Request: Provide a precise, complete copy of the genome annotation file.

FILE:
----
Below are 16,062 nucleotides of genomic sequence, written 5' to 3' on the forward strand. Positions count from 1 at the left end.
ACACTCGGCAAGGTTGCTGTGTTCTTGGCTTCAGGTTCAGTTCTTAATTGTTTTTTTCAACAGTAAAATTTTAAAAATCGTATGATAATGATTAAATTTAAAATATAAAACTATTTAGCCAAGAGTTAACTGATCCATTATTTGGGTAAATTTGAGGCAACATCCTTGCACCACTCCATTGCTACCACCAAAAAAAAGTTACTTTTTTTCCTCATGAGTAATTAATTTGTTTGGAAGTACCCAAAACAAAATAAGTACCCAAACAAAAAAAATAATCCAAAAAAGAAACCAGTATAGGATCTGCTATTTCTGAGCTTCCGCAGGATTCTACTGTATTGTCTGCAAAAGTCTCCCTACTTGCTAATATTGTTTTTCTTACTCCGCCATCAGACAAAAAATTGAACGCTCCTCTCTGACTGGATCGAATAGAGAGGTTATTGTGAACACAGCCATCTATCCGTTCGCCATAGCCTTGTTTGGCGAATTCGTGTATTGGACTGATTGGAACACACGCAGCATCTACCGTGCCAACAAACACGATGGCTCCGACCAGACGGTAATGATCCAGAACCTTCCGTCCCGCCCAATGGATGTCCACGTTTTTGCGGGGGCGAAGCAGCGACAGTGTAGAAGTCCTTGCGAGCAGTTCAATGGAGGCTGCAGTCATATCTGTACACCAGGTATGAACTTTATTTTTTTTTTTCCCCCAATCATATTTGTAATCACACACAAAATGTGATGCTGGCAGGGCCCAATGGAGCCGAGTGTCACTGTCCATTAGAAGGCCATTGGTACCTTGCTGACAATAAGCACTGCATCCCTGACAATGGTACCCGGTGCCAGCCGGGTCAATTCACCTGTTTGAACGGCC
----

Below are 16,062 nucleotides of genomic sequence, written 5' to 3' on the forward strand. Positions count from 1 at the left end.
ACACTCGGCAAGGTTGCTGTGTTCTTGGCTTCAGGTTCAGTTCTTAATTGTTTTTTTCAACAGTAAAATTTTAAAAATCGTATGATAATGATTAAATTTAAAATATAAAACTATTTAGCCAAGAGTTAACTGATCCATTATTTGGGTAAATTTGAGGCAACATCCTTGCACCACTCCATTGCTACCACCAAAAAAAAGTTACTTTTTTTCCTCATGAGTAATTAATTTGTTTGGAAGTACCCAAAACAAAATAAGTACCCAAACAAAAAAAATAATCCAAAAAAGAAACCAGTATAGGATCTGCTATTTCTGAGCTTCCGCAGGATTCTACTGTATTGTCTGCAAAAGTCTCCCTACTTGCTAATATTGTTTTTCTTACTCCGCCATCAGACAAAAAATTGAACGCTCCTCTCTGACTGGATCGAATAGAGAGGTTATTGTGAACACAGCCATCTATCCGTTCGCCATAGCCTTGTTTGGCGAATTCGTGTATTGGACTGATTGGAACACACGCAGCATCTACCGTGCCAACAAACACGATGGCTCCGACCAGACGGTAATGATCCAGAACCTTCCGTCCCGCCCAATGGATGTCCACGTTTTTGCGGGGGCGAAGCAGCGACAGTGTAGAAGTCCTTGCGAGCAGTTCAATGGAGGCTGCAGTCATATCTGTACACCAGGTATGAACTTTATTTTTTTTTTTCCCCCAATCATATTTGTAATCACACACAAAATGTGATGCTGGCAGGGCCCAATGGAGCCGAGTGTCACTGTCCATTAGAAGGCCATTGGTACCTTGCTGACAATAAGCACTGCATCCCTGACAATGGTACCCGGTGCCAGCCGGGTCAATTCACCTGTTTGAACGGCC